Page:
Newspaper article St Louis Post-Dispatch (MO)

Taking Root Scientists Testing Gourds as Source of Cooking Fuel

Newspaper article St Louis Post-Dispatch (MO)

Taking Root Scientists Testing Gourds as Source of Cooking Fuel

Article excerpt

Root fuel, an "energy crop" discovered by Washington University scientists, is coming home.

The slow-burning root of a common U.S. and Mexican desert gourd has been tested for five years in several poor countries around the world as a cooking fuel and a way to slow deforestation. Toward a similar goal, St. Louis scientists are now testing it on a Navajo Indian Reservation of the Southwest.

"It's nice to be able to travel around the world and look for opportunities to help people in Latin America, Africa and Asia," said Eugene Shultz, engineering professor at the university. "It's especially gratifying to help here in the United States."

A decade ago, Shultz discovered that the gourd's sun-dried roots burn much more cleanly and efficiently than the wood burned in simple cooking stoves and fireplaces popular throughout the developing world.

The white, carrot-like roots come from a plant known in the Southwest as the buffalo gourd.

On Sunday, Shultz and his colleague Wayne Bragg inspected a test plot on the reservation near Ojo Amarillo, N.M., where they planted buffalo gourd last spring. Bragg, formerly with the university, now works for Enable International Inc., a humanitarian organization in Wheaton, Ill.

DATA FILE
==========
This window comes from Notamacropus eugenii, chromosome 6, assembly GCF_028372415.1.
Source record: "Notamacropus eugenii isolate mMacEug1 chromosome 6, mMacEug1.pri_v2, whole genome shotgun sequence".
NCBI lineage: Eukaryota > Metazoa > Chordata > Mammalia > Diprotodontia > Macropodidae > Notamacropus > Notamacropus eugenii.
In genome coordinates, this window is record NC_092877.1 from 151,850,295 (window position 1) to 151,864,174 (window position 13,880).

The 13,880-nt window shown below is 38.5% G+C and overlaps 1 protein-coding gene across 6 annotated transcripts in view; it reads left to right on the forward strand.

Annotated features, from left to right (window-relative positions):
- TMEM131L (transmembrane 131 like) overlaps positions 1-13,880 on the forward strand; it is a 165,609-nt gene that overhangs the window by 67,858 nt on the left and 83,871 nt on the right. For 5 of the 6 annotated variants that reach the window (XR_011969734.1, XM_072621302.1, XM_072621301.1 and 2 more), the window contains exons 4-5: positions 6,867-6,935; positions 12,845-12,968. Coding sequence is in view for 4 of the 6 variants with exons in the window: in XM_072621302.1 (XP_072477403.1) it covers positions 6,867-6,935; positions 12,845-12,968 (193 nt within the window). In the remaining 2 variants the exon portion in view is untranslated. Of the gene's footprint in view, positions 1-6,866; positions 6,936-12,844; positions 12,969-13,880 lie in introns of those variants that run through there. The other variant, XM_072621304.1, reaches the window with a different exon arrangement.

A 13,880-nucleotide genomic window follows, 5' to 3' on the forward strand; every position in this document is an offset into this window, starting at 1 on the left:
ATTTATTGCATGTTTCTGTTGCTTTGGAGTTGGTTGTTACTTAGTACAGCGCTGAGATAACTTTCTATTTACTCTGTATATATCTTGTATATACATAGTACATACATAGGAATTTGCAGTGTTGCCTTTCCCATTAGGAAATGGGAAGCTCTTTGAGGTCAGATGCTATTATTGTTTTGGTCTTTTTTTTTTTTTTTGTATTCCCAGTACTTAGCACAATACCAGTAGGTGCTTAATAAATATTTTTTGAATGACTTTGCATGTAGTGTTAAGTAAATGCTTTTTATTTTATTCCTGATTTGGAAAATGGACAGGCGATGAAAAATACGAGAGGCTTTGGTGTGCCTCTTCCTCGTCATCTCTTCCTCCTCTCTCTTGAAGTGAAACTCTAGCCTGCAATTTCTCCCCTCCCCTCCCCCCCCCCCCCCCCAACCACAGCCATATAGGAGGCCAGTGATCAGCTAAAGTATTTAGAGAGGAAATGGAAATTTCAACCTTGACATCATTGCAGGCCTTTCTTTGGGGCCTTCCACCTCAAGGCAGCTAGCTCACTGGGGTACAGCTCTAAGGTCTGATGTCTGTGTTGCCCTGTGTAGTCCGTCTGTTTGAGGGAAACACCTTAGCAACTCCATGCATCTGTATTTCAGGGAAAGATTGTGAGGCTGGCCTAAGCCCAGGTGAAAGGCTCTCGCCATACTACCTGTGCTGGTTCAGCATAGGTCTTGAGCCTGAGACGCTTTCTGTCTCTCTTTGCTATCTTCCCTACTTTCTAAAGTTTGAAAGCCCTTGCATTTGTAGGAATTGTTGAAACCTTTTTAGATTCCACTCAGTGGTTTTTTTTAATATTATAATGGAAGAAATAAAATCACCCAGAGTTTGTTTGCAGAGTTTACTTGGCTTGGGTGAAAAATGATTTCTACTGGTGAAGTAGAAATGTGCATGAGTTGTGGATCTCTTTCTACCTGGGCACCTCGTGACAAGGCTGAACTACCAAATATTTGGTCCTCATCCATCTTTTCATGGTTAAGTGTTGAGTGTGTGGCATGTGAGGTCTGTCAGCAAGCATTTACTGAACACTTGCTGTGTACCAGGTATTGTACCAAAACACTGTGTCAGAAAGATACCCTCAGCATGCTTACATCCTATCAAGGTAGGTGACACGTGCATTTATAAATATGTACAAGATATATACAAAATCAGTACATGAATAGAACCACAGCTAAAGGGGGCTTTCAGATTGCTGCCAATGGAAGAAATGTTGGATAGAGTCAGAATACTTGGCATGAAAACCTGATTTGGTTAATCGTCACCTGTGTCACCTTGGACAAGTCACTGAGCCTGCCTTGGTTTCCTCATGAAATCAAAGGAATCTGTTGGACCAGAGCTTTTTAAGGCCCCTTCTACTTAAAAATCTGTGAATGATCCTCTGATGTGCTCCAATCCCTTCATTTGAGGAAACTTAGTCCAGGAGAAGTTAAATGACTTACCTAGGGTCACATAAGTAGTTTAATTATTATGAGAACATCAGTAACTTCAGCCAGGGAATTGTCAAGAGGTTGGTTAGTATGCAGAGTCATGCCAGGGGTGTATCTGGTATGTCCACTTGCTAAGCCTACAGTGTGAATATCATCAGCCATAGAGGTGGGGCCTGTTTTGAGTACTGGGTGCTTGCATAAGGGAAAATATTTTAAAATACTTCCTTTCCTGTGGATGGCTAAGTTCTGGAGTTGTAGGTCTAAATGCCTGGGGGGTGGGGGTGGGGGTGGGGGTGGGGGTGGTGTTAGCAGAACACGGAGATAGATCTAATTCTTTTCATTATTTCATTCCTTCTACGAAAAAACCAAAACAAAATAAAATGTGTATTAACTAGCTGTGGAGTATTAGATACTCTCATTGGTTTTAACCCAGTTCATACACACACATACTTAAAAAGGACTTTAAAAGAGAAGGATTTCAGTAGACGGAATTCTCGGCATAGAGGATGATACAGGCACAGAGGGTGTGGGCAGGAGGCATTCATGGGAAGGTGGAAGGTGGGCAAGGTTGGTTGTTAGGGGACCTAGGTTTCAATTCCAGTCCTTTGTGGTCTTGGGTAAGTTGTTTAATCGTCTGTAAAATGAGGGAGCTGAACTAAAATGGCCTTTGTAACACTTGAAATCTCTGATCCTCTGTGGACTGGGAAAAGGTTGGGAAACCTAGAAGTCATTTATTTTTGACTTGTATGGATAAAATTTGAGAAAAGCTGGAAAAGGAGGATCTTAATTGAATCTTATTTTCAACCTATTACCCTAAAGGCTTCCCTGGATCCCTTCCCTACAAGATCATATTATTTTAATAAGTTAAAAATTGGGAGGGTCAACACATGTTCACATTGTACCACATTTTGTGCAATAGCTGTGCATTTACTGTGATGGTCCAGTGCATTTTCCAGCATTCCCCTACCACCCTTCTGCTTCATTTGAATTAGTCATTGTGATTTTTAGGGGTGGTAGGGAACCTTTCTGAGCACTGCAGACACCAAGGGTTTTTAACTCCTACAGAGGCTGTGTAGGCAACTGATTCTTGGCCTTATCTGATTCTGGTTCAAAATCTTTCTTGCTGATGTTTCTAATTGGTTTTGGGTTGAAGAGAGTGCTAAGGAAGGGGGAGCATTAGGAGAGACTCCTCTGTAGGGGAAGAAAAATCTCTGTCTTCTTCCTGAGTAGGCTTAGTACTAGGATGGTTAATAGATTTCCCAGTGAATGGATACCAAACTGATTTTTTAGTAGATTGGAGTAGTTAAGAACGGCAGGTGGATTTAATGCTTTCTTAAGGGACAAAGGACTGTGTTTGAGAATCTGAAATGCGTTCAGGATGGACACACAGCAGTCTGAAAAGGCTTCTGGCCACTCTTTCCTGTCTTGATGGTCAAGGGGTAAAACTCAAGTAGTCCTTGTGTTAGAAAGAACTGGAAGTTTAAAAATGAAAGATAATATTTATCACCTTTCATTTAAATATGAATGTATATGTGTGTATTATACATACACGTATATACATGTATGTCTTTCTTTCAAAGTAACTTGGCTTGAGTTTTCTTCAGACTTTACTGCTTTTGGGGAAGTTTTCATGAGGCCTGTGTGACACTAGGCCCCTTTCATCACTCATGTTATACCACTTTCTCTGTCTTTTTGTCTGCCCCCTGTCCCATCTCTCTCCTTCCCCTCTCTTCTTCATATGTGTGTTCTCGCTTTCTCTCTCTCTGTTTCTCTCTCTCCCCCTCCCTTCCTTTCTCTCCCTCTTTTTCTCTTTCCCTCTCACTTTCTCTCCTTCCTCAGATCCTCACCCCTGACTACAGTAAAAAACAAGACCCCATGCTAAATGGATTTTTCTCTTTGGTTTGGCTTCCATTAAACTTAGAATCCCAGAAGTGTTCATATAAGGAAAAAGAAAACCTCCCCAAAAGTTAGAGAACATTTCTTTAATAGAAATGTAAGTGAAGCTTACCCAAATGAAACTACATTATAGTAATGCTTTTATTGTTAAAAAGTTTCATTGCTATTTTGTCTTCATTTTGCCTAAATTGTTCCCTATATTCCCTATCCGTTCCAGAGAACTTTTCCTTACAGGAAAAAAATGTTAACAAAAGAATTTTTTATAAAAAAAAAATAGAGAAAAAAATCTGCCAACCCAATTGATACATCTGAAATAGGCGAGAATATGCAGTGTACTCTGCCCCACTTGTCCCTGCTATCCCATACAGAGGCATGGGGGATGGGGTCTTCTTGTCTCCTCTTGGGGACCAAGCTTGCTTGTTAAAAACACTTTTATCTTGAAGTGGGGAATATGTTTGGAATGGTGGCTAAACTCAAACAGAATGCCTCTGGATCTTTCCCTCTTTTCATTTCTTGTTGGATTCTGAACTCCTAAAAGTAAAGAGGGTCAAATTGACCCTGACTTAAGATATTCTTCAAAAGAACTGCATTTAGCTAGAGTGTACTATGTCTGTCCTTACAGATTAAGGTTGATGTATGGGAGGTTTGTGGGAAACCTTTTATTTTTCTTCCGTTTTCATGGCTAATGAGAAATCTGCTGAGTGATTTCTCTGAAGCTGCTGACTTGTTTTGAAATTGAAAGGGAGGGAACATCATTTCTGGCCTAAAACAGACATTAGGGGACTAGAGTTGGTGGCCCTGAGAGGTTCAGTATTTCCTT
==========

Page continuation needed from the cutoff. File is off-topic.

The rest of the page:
"The crop looks just fantastic," Shultz said in a telephone interview.

The fuel could help solve a major health problem on the reservation - respiratory diseases apparently caused by breathing the smoke from indoor heating and cooking fires using wood and charcoal. Women and children are especially vulnerable.

"Our goal here is to supply a fuel that is not dangerous to health," he said. "There's not much you can do about wood fuel smoke. But root fuel, if you know how to burn it, can burn with very little smoke."

Shultz is quick to point out that the root is not a magic bullet. It's still at an early, basic research stage - and the idea could be undercut easily by some unforeseen weakness to drought, insects or other enemies. …

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